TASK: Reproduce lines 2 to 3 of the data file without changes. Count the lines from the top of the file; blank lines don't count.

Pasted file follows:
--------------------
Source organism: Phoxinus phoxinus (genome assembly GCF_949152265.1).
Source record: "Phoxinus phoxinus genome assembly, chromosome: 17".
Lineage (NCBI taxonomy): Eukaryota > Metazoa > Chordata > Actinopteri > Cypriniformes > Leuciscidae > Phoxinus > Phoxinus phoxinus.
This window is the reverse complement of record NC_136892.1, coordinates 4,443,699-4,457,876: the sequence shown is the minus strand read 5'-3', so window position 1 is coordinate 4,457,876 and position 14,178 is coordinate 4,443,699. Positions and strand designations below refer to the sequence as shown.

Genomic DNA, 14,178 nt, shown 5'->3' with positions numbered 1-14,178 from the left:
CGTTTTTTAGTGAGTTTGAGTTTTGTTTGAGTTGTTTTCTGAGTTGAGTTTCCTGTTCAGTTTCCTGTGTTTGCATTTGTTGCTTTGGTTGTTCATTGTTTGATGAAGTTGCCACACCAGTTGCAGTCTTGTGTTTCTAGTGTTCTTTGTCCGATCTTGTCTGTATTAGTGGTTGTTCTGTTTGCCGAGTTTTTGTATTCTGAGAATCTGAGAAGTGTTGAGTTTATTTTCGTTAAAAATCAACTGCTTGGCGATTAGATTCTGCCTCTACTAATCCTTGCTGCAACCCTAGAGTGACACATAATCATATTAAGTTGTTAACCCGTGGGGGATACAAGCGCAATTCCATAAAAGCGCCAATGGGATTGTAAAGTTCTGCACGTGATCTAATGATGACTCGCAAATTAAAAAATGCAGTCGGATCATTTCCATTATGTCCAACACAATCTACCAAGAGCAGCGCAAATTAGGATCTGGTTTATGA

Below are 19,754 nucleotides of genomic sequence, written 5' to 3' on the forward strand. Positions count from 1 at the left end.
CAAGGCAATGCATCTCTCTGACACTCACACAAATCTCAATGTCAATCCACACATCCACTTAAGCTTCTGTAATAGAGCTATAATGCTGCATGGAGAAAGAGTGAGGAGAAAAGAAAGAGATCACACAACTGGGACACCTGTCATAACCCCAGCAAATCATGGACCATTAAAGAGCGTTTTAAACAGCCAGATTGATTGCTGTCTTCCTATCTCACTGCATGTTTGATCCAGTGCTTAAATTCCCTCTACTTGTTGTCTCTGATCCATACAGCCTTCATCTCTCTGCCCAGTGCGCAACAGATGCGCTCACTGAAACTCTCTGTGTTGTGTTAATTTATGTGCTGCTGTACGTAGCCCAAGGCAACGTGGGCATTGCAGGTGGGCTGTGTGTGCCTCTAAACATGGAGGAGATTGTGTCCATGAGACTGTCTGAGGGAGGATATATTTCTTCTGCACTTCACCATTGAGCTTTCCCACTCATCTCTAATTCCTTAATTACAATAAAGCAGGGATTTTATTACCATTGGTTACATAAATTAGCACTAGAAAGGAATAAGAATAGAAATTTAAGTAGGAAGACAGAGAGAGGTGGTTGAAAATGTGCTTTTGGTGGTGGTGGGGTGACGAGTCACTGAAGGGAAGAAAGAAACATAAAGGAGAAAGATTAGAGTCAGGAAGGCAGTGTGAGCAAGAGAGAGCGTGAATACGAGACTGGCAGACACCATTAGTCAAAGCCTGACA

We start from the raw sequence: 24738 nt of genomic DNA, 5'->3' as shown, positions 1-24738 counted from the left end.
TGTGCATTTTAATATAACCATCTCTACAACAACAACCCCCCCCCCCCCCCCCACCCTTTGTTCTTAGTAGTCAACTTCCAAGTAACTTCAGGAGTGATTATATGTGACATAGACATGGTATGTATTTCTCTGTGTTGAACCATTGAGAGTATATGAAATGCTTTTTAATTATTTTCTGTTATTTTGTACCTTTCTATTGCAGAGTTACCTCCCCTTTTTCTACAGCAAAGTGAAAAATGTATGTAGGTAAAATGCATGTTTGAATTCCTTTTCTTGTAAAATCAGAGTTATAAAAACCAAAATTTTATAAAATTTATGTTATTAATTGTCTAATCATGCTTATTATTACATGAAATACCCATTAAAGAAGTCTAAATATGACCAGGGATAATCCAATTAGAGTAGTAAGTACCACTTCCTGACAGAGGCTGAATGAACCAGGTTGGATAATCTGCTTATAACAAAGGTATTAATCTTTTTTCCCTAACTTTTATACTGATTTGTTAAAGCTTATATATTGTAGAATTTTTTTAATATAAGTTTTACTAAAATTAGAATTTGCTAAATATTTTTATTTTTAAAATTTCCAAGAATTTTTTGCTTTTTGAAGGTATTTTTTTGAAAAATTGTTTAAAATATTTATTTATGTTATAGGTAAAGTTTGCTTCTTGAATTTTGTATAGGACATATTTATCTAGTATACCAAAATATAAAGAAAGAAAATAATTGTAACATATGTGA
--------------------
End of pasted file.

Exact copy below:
Source record: "Phoxinus phoxinus genome assembly, chromosome: 17".
Lineage (NCBI taxonomy): Eukaryota > Metazoa > Chordata > Actinopteri > Cypriniformes > Leuciscidae > Phoxinus > Phoxinus phoxinus.